Doing It Naturally – What a novel idea!
The Collie, like all dogs, descends from the wolf. Albert Payson Terhune often credited the Collie with wolf like characteristics and said they were more wolf like than other breeds. I suppose we could prove or disprove that with DNA testing, but that’s not my point. We have modified the wolf to create the Collie and many other breeds of various shapes and sizes. The further we get from nature’s ideal canine, the wolf, the more we have an animal that is completely dependant on man for it’s existence. If that’s what you want I suppose it’s ok, but I, for one, don’t lean toward dogs that can’t breathe, walk, or have puppies without caesarians.
I’m not advocating raising wolves or wolf-hybrids, neither of which makes a really safe and loyal pet in spite of Jack London’s “White Fang.” I know there are folks who love and/or raise the dependent type dogs. My concern is that our Collies not become another of these dependent creatures. The more we keep sliding toward artificiality, the more difficult and expensive it gets to raise Collies. It also diminishes their appeal to the public.
The veterinarians that we use form an important link in our ability to have healthy dogs. When we have a health problem and don’t know how to deal with it, they form the first line of defense. Some vets love the little dependent dogs who need constant care. That doesn’t mean they all fall into that category just cause it makes them more income.
Years ago I heard a vet at a seminar give a talk on the topic of reproduction. He was supposedly a dog breeder as well. He had shots to get bitches ready to breed and stud dogs just as ready to do their part. Finally I couldn’t stand it and asked him how he considered himself a breeder if he forgave animals with so many issues as fit to breed. There was never a good answer forthcoming.
On the other hand I heard a vet at Acconeus Collie College talk about ways to avoid problems when breeding coated dogs like Collies. He mentioned trimming britches and tail to avoid seasonal secretions from picking up dirt. The bitch will shed them anyhow, whether bred or not. He stressed exercise for bitches in heat since under natural conditions the bitch is pursued until she’s ready to stand. Likewise the constant running would help make her lean. Fat bitches have trouble getting in whelp and trouble whelping as well. We need to think in terms of natural not artificial.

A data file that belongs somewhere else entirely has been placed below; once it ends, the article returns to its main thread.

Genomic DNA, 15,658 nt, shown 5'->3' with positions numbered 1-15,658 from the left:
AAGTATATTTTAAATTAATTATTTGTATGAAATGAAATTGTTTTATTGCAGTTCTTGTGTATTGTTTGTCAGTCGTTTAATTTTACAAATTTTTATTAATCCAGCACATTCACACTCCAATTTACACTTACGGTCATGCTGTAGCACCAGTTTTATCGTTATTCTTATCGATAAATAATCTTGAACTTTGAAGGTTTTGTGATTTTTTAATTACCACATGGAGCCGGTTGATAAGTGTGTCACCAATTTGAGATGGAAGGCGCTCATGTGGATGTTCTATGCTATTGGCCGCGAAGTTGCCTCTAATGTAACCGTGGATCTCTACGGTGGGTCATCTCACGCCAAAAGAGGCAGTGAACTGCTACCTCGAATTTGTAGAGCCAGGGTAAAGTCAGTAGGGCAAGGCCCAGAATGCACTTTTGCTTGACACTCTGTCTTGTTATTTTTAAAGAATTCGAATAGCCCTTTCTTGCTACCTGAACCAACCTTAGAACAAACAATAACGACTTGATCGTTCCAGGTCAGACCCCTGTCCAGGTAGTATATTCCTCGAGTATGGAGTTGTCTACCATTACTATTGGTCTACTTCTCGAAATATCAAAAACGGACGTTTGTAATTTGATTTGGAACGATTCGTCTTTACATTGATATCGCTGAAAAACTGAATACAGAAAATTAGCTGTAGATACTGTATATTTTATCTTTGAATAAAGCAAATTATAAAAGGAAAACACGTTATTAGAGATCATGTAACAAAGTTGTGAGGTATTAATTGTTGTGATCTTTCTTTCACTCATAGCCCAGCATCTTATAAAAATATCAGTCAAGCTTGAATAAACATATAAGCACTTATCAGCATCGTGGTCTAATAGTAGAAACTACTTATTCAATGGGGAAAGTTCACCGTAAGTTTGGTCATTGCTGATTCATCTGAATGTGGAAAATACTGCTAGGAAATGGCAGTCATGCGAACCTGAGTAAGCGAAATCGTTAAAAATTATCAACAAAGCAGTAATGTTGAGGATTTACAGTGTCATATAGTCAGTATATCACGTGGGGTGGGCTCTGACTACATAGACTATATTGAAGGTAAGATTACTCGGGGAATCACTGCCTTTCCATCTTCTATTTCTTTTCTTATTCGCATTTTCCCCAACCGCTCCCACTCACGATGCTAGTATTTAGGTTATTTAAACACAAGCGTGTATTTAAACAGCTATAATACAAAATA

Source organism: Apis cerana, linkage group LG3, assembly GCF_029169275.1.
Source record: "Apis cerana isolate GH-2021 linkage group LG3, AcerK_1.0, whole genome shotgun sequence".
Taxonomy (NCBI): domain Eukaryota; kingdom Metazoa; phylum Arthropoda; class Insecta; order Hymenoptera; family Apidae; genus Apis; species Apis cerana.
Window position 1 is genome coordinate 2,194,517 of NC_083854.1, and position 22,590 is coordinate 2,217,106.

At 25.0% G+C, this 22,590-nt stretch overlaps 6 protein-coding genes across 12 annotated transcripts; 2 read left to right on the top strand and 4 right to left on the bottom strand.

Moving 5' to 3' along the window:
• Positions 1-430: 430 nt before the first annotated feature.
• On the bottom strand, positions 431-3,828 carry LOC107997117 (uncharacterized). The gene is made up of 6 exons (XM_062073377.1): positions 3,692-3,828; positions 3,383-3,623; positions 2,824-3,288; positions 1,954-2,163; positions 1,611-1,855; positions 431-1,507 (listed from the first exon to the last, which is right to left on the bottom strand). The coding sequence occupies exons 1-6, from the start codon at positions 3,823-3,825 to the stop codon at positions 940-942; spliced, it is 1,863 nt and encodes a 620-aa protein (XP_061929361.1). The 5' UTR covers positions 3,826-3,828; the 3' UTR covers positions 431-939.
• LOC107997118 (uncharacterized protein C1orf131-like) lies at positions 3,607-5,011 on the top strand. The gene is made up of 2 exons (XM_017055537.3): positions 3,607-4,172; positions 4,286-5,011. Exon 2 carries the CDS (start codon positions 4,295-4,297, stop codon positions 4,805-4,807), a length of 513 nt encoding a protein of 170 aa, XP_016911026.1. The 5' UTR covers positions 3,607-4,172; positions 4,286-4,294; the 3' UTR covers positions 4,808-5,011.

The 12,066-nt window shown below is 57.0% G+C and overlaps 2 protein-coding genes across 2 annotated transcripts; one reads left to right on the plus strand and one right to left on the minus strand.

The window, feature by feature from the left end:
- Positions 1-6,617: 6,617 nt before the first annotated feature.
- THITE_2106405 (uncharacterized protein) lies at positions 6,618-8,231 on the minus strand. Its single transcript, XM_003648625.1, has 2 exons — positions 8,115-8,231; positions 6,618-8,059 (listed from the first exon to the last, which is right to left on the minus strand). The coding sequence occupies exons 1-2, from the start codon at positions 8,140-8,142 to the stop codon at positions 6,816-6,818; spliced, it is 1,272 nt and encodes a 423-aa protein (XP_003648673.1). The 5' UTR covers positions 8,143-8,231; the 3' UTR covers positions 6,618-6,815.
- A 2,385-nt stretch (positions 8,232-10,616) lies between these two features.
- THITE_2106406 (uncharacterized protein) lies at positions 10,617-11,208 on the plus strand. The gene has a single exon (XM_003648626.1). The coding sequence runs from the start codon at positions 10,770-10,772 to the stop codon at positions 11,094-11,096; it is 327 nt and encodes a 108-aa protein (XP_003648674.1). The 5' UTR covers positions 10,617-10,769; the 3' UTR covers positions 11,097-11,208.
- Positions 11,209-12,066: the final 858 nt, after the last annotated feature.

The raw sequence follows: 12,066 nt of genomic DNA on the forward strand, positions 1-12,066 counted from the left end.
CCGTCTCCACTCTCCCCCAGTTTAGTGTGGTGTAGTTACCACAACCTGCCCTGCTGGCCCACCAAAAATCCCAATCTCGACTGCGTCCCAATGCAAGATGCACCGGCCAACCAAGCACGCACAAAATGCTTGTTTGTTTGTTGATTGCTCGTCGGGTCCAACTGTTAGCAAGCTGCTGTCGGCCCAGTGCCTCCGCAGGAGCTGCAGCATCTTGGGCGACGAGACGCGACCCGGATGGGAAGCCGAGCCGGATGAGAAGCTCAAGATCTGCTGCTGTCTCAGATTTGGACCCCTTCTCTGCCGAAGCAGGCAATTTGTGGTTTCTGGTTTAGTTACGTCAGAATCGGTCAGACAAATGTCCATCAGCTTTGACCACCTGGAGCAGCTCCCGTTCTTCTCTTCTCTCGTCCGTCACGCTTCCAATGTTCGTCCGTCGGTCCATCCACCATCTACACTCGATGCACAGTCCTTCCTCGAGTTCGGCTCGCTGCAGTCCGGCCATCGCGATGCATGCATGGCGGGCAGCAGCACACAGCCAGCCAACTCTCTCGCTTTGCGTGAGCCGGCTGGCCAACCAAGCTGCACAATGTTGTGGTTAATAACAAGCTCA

Kenneling is an area where what we can do can affect our dogs quite a bit. My preference was always for large runs where dogs could play and exercise their bodies normally. My vet favored cement runs as more sanitary, but cement is hot is summer, cold in winter, and tough on the bones of growing puppies. Ideally I ran two bitches and one male in each group and it worked well. The dogs were housed in an unheated building with cedar bedding which helped deep them clean and repelled fleas.
Feeding is another topic that can lead in many directions. Self feeders never appealed to me. Your dogs may be kennel dogs, but individual feeding allows human to dog contact as does regular grooming. We cannot realistically feed our Collies what wolves eat, but I always tried to pick a good brand made by a reputable company with facilities to test the results of their diets. Meat is fine, but if you use a well balanced ration its only use is to increase palatability. Beware of dogs that need special diets in your breeding program.
When breeding and exhibiting with a kennel of ten to twelve grown dogs I mixed dog food in a big tub. Dry dog feed, a can of meat or cooked scraps, perhaps some lard melted in hot water, and they all got the same thing. The dogs put their noses in and kept them there until they were done. Finicky eaters are not a good idea in a breeding population. Since dogs were thoroughly groomed every week, including teeth, nails and trimming I knew if anyone needed to have their food increased or decreased.
Breeding dogs can be a real chore. By choosing to fight what’s natural we can make it harder. We know Collies don’t look like wolves any more and our standard tells us what our goals in conformation should be. In addition to the goals outlined in our standard we can make it harder or more pleasurable depending on how much we fight the dog’s natural instincts. The more we know about the wolf, the better we can understand about dogs.
It’s been interesting over the years I’ve been in dogs to watch new folks come on the scene. Some have the gift and it shows rather quickly. Others with all good intentions never seem to grasp the basics no matter how many years they’re involved. We all have different gifts and should come to grips with that. After all if you raise guppies and they don’t turn out, you can flush them. If you raise beef cattle likewise you can enjoy steak. Neither method works for Collies, so we need to do our best to find what works and if we can’t do that find another hobby.
Think about it!